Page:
Total derivative
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In the mathematical field of differential calculus, a total derivative or full derivative of a function of several variables, e.g., , , , etc., with respect to an exogenous argument, e.g., , is the limiting ratio of the change in the function's value to the change in the exogenous argument's value (for arbitrarily small changes), taking into account the exogenous argument's direct effect as well as indirect effects via the other arguments of the function.
The total derivative of a function is different from its corresponding partial derivative (). Calculation of the total derivative of with respect to does not assume that the other arguments are constant while varies; instead, it assumes that the other arguments too depend on . The total derivative includes these indirect dependencies to find the overall dependency of on ^{[1]}^{:198–203} For example, the total derivative of with respect to is
which simplifies to
Consider multiplying both sides of the equation by the differential :
The result is the differential change in, or total differential of, the function . Because depends on , some of that change will be due to the partial derivative of with respect to . However, some of that change will also be due to the partial derivatives of with respect to the variables and . So, the differential is applied to the total derivatives of and to find differentials and , which can then be used to find the contribution to .
"Total derivative" is sometimes also used as a synonym for the material derivative, , in fluid mechanics.
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Example: Differentiation with direct dependencies
Suppose that f is a function of two variables, x and y. Normally these variables are assumed to be independent. However, in some situations they may be dependent on each other. For example y could be a function of x, constraining the domain of f to a curve in . In this case the partial derivative of f with respect to x does not give the true rate of change of f with respect to changing x because changing x necessarily changes y. The total derivative takes such dependencies into account.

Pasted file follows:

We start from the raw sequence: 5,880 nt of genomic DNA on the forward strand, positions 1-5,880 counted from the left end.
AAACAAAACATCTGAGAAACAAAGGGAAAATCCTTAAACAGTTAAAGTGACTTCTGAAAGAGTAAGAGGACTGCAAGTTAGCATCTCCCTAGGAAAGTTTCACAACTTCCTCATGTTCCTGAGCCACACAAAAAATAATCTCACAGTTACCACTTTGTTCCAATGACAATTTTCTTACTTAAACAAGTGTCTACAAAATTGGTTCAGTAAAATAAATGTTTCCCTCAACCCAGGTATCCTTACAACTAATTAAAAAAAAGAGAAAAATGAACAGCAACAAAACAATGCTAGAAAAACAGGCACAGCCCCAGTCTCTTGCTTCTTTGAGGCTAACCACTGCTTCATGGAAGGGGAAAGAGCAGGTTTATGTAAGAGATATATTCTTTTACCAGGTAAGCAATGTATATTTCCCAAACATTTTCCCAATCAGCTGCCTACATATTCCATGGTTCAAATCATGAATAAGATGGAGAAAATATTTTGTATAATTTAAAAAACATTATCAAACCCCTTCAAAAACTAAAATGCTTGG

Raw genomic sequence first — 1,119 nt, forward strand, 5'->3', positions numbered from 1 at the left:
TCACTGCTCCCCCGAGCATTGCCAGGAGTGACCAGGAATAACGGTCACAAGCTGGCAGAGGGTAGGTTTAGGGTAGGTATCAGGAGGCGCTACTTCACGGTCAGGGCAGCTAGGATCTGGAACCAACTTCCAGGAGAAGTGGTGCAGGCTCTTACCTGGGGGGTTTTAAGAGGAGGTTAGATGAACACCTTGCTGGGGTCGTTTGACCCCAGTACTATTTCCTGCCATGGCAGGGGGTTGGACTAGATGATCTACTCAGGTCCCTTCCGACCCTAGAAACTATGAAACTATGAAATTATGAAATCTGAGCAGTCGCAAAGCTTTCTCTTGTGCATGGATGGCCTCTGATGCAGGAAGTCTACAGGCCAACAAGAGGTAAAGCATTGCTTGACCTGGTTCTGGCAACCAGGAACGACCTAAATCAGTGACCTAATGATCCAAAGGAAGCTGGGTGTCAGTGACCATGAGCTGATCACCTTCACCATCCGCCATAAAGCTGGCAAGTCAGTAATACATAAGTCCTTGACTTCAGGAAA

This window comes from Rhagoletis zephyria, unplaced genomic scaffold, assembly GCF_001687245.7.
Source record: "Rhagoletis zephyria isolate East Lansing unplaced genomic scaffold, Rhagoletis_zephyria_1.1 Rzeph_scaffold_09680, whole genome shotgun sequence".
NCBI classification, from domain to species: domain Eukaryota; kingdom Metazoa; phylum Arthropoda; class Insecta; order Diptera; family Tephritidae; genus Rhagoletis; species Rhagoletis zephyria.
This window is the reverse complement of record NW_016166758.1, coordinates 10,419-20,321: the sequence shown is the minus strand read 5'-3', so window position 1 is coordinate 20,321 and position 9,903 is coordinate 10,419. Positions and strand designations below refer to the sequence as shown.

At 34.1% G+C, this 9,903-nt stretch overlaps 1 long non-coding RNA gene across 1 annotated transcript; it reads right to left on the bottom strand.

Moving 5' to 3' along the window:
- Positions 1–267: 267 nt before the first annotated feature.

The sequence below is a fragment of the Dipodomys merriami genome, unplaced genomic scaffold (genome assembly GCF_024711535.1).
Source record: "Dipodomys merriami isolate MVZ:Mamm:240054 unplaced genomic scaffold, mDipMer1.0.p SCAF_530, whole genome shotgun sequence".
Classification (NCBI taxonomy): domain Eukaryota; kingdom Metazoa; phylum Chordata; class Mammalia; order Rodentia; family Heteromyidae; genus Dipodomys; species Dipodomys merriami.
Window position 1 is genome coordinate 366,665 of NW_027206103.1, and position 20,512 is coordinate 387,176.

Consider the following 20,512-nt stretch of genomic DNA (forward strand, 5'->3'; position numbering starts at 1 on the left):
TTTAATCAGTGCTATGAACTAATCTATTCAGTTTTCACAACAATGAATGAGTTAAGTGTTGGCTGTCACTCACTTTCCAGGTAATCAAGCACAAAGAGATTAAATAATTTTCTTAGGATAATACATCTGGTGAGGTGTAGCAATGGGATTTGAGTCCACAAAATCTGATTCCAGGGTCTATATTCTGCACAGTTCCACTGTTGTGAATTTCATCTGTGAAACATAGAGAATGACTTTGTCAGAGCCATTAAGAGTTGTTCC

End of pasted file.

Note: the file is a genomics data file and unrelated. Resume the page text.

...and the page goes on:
For example, suppose
 .
The rate of change of f with respect to x is usually the partial derivative of f with respect to x; in this case,
 .
However, if y depends on x, the partial derivative does not give the true rate of change of f as x changes because it holds y fixed.
Suppose we are constrained to the line
then
 .
In that case, the total derivative of f with respect to x is
 .
Instead of immediately substituting for y in terms of x, this can be found equivalently using the chain rule:
Notice that this is not equal to the partial derivative:
 .
Differentiation with indirect dependencies
While one can often perform substitutions to eliminate indirect dependencies, the chain rule provides for a more efficient and general technique. Suppose is a function of time and variables which themselves depend on time. Then, the total time derivative of is
The chain rule for differentiating a function of several variables implies that
This expression is often used in physics for a gauge transformation of the Lagrangian, as two Lagrangians that differ only by the total time derivative of a function of time and the generalized coordinates lead to the same equations of motion. An interesting example concerns the resolution of causality concerning the Wheeler–Feynman timesymmetric theory. The operator in brackets (in the final expression above) is also called the total derivative operator (with respect to ).
For example, the total derivative of is
Here there is no term since itself does not depend on the independent variable directly.